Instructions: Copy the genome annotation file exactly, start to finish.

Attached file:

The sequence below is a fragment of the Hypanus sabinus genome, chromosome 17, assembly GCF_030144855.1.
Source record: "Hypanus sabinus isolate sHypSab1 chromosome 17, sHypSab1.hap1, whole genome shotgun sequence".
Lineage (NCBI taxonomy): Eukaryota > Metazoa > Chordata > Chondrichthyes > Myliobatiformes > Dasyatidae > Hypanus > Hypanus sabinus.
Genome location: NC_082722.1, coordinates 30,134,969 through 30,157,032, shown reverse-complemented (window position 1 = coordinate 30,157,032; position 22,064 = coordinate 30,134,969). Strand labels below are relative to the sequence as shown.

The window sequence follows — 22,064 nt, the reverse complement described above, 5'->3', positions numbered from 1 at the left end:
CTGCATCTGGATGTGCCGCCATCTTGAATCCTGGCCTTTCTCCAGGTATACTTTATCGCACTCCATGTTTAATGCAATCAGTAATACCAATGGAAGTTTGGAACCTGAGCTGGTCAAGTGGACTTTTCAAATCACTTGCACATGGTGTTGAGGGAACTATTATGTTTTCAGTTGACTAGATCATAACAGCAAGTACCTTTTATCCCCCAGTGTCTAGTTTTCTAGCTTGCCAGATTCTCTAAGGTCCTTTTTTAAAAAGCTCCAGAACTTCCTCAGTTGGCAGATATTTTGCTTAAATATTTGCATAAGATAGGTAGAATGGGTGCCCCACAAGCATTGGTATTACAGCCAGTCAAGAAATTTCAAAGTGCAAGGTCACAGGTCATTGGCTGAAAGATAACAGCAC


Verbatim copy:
The sequence below is a fragment of the Hypanus sabinus genome, chromosome 17, assembly GCF_030144855.1.
Source record: "Hypanus sabinus isolate sHypSab1 chromosome 17, sHypSab1.hap1, whole genome shotgun sequence".
Lineage (NCBI taxonomy): Eukaryota > Metazoa > Chordata > Chondrichthyes > Myliobatiformes > Dasyatidae > Hypanus > Hypanus sabinus.
Genome location: NC_082722.1, coordinates 30,134,969 through 30,157,032, shown reverse-complemented (window position 1 = coordinate 30,157,032; position 22,064 = coordinate 30,134,969). Strand labels below are relative to the sequence as shown.

The window sequence follows — 22,064 nt, the reverse complement described above, 5'->3', positions numbered from 1 at the left end:
CTGCATCTGGATGTGCCGCCATCTTGAATCCTGGCCTTTCTCCAGGTATACTTTATCGCACTCCATGTTTAATGCAATCAGTAATACCAATGGAAGTTTGGAACCTGAGCTGGTCAAGTGGACTTTTCAAATCACTTGCACATGGTGTTGAGGGAACTATTATGTTTTCAGTTGACTAGATCATAACAGCAAGTACCTTTTATCCCCCAGTGTCTAGTTTTCTAGCTTGCCAGATTCTCTAAGGTCCTTTTTTAAAAAGCTCCAGAACTTCCTCAGTTGGCAGATATTTTGCTTAAATATTTGCATAAGATAGGTAGAATGGGTGCCCCACAAGCATTGGTATTACAGCCAGTCAAGAAATTTCAAAGTGCAAGGTCACAGGTCATTGGCTGAAAGATAACAGCAC